Perfect start to chase
A bit of a tactical tinkering, and Knight Riders were off to a perfect start. Sunil Narine did his thing with 26 off 13, by the virtue of being a left-hand batsman, Nitish Rana was promoted to delay the introduction of Rashid and Shakib Al Hasan, who in turn would have troubled Lynn whose strike rate against quicks is twice that against spin. As a result, Lynn had to face only two balls of spin in the first eight overs, by when he reached 36 off 21, taking Knight Riders to 81 for 1.
And then Rana slipped when turning for a second. Not only did he slip, he found himself taking on Rashid's arm when he got up. The throw was flat, quick, and by the stumps. This brought Robin Uthappa in, and Williamson immediately went to Bhuvneshwar Kumar for a third over inside the first 10. Before this match, in this season, Bhuvneshwar had bowled 11 balls to Uthappa for four runs and one wicket. Unlike against CSK in the first qualifier, Williamson was not holding back here. Five balls and one run in this over put Uthappa under pressure, who as a result tried a reverse sweep on the first ball of the next over and was bowled by Rashid.
The endgame before the endgame
The two balls of spin that Lynn had faced in the first eight overs had been sweeps. The next three he faced from Rashid were sweeps again. On one of them, his glove saved him from the lbw. On one, he hit an uppish boundary. Rashid, though, could sense he was getting closer to the prey. In Test cricket you can torture this prey at leisure and get him. In T20 you don't have time. One shot, and he can get away. Rashid didn't let him. With the sixth, he adjusted the line a little, went for lbw on the off stump rather than middle, and beat the bat. Only Russell remained now.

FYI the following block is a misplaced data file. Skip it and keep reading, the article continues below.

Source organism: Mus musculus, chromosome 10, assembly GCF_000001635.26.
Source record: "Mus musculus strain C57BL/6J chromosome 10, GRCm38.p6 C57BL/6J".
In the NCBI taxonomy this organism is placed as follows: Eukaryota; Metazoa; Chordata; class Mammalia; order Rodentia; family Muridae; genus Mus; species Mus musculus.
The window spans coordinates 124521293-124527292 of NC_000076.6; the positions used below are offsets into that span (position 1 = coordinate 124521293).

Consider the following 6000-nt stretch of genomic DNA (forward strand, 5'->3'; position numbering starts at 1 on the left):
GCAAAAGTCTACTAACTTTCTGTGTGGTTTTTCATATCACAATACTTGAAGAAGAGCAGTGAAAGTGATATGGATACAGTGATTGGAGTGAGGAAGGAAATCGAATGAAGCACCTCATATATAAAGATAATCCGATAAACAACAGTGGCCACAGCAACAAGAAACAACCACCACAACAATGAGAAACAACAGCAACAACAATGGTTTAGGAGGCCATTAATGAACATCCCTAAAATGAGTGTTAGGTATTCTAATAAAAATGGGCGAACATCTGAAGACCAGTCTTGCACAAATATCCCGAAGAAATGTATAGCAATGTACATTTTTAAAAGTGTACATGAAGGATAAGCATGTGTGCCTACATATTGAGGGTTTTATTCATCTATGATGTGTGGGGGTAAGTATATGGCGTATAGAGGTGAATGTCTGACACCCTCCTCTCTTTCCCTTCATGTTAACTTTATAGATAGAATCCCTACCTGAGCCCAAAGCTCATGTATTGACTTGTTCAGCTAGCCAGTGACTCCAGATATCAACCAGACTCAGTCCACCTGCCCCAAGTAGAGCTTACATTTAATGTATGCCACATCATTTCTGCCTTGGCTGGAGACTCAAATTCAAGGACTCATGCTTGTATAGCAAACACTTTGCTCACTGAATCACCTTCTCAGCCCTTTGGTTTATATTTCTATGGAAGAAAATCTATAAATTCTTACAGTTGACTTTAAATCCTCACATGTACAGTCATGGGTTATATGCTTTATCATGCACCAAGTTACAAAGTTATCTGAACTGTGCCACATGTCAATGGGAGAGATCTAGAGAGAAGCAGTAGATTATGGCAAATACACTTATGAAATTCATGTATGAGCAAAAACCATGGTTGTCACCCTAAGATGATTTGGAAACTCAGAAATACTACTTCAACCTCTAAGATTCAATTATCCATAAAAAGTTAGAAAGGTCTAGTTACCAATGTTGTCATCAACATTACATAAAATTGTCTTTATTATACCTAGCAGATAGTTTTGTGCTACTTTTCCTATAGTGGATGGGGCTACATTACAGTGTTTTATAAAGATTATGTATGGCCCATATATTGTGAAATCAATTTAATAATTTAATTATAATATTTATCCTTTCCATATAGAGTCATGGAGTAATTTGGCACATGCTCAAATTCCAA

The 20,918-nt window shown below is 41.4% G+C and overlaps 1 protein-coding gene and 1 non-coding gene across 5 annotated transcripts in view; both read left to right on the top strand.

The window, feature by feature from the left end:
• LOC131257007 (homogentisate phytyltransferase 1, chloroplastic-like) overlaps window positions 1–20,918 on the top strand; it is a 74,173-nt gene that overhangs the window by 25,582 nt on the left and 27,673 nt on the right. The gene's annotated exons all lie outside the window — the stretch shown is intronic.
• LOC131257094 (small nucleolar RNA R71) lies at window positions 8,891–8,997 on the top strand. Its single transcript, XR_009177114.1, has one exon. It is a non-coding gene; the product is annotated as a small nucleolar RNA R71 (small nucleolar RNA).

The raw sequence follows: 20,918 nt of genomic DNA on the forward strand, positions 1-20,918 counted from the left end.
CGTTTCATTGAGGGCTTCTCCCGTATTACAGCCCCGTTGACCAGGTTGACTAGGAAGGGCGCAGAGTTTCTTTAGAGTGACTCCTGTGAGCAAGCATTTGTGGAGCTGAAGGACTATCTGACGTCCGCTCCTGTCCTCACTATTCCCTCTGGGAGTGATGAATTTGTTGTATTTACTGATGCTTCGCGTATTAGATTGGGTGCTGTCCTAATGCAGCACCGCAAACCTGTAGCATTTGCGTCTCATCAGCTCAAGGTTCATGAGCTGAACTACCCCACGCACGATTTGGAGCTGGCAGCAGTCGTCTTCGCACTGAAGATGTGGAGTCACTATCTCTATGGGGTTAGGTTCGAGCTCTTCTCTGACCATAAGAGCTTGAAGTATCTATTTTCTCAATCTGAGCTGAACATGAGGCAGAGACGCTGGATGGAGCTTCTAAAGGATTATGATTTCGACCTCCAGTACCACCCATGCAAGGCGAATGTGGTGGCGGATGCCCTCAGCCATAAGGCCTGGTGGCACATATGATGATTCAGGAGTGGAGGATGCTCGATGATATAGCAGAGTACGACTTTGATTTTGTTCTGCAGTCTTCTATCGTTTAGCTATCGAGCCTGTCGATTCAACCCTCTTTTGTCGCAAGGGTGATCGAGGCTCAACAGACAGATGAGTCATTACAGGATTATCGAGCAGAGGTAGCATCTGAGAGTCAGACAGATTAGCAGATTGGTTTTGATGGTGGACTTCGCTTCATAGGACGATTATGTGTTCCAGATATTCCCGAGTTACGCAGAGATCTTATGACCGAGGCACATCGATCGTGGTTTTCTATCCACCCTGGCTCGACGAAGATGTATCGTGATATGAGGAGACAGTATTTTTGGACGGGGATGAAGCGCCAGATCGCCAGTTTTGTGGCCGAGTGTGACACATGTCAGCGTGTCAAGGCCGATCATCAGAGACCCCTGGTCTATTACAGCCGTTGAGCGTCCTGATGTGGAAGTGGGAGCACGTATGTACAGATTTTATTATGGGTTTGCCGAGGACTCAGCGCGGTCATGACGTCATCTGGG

Williamson persisted with Rashid, deciding to bowl him in the 15th over, with 58 required off six overs. Russell knew what was happening. He started to block Rashid. A slip came in. Another block. Then Williamson made Russell wait. A helmet and a box came on to the field. The short leg fielder took his time to put it on. The faithful local crowd got twitchy. Rashid knew he had three balls to get Russell in. He bounded in, bowled a wrong'un, not particularly great as it was short, Russell went back to cut, got an edge, and Dhawan took an amazing catch as the ball swirled away from him at slip. It wasn't a great ball, but Kumar Sangakkara said on air this is what happens when you are not sure which way the ball is turning and you make the decision a split second late.
In the qualifier, Williamson had made a mistake by bowling Brathwaite in the 18th over, thus not even utilising all of Bhuvneshwar's over. This time, no such thing happened. Siddarth Kaul and Bhuvneshwar bowled excellent overs No. 17, 18 and 19 to shut the chase out. And defending 18 in the last over at the same venue where he chased 19 in the last over of the World T20 final two years ago, Brathwaite managed two wickets with two length balls to finish things off. It was fitting both those catches went to Rashid.